The Colour Works likes to see itself at the forefront of thinking around workplace behaviours and relationships and so we were delighted to be invited to present at the Sundial Group’s inaugural Learning & Development Thought Leaders’ Conference held at Highgate House, a beautiful specialist meeting venue in the heart of the Midlands.

The evening before was brilliantly hosted by the Sundial Group with food and refreshments in plentiful supply – a brave offering given the ‘social approach’ of us like-minded speakers and the following days’ expectations – and the combination of a swift walk around the grounds and a hearty breakfast (sort of) calmed the nerves come the morning…

If you didn’t know, a conference room filled with around 80 senior learning and development specialists can be known as a tricky crowd to keep engaged! We were understandably nervous, but the master of ceremonies and our day’s chair, the wonderfully inspiring David Hyner, not only expertly kept us on track but challenged the audience’s way of thinking which set the scene for our speakers to start.

The conference’s principal theme was talent management and equipping future leaders with the requisite skills to succeed.  Subsequent speakers included Glenn Mead, Director of Corporate Programmes at Chimp Management and Doug Chapman, Head of Management & Leadership Capability at Thales Learning & Development, but up first was our very own Giles Miskin, MD of TCW. Daunting though going first is, Giles engaged the audience in considering the meaning of resilience — what upsets us and why, who irritates you (from loved ones and family members to managers and colleagues) and the impact it can have on our ability to manage relationships and our own behaviour.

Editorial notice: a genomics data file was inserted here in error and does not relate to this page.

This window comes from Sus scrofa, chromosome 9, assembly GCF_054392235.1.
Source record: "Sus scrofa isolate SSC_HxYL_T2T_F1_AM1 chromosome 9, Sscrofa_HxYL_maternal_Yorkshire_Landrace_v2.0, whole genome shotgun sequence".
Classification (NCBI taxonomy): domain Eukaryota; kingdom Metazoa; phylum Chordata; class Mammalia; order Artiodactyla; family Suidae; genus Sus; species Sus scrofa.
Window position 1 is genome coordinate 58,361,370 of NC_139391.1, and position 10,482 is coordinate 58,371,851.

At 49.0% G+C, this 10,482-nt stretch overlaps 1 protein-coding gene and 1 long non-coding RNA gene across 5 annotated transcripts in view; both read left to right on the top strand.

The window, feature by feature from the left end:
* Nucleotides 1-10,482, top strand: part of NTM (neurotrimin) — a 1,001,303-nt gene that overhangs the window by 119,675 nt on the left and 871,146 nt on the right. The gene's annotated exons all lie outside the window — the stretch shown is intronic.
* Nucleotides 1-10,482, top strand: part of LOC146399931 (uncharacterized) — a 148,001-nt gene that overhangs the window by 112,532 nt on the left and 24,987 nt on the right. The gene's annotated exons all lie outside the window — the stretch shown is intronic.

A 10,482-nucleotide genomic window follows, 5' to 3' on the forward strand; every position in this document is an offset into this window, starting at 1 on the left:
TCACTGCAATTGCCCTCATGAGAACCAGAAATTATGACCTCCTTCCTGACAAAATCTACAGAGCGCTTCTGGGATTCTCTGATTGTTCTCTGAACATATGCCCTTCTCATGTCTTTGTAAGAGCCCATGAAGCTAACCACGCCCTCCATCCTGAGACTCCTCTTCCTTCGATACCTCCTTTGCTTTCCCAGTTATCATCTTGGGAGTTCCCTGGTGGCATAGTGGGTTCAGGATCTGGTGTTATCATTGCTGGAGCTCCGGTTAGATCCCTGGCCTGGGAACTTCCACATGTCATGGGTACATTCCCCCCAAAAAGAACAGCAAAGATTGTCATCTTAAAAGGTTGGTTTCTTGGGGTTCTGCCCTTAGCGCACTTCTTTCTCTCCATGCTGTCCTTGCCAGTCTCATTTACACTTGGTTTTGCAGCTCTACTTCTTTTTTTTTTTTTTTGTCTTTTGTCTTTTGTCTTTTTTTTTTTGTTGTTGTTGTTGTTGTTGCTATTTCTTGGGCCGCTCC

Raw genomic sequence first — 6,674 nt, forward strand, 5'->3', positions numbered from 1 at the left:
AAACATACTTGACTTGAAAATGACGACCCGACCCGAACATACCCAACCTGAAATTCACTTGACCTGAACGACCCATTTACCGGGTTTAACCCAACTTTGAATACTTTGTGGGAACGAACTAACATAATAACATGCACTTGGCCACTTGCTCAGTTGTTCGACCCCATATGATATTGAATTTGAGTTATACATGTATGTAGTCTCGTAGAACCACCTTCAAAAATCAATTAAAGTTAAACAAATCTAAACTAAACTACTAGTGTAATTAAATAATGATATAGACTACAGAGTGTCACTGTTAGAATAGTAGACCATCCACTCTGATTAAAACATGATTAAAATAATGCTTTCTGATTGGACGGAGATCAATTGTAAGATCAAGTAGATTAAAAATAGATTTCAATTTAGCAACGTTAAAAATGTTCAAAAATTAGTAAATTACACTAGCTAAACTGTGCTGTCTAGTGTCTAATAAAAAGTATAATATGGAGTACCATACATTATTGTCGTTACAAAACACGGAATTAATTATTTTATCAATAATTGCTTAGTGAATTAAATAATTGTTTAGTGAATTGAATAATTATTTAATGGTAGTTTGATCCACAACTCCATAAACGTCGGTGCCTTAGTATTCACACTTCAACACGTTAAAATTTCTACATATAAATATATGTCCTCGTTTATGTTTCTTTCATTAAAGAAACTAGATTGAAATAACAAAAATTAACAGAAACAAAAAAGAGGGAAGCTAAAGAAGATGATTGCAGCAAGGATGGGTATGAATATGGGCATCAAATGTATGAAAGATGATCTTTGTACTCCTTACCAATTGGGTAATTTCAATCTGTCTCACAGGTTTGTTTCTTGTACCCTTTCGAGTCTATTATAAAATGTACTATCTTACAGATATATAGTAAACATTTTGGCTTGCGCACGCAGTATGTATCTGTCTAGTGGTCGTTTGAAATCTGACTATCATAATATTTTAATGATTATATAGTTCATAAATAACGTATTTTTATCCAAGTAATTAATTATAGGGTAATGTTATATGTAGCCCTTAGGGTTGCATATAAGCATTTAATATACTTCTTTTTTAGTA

Next up was our Development Director, James Hampton, who took the stage and brought to life a brief history of the binary survival function (fight, flight and freeze) and the impact our emotions have on our everyday performance. Delving deeper into the physiology of resilience, this led on to a live demonstration looking at how quickly our physiology reacts to demands and stress. Our volunteer, Phil, was connected to a Heart Rate Variability (HRV) monitor which allowed us to explore in real-time what goes on when the body is under stress.

We moved Phil from a stressful state of frustration (low HRV) into a more balanced state of coherence through focusing first on our breathing and then our thought management (high HRV). This quick and impactful demonstration was a complete success. Whilst showing how quickly our physiology can override our rational brain, leaving us stranded, out of control and unable to rationalise the most simple of tasks, it highlighted the need and value for professionals to first manage their own ability to perform before managing others.

As Giles took the stage back, he linked the live demonstration and frustrations to team behaviours and personality through the Discovery colour model. Using the colour energies brings an accessible and immediate awareness to the differences in personality that exist and a non-confrontational language to use when the pressure gets turned up.

The conference was an outstanding success and The Colour Works are proud to have played its part in making it so.

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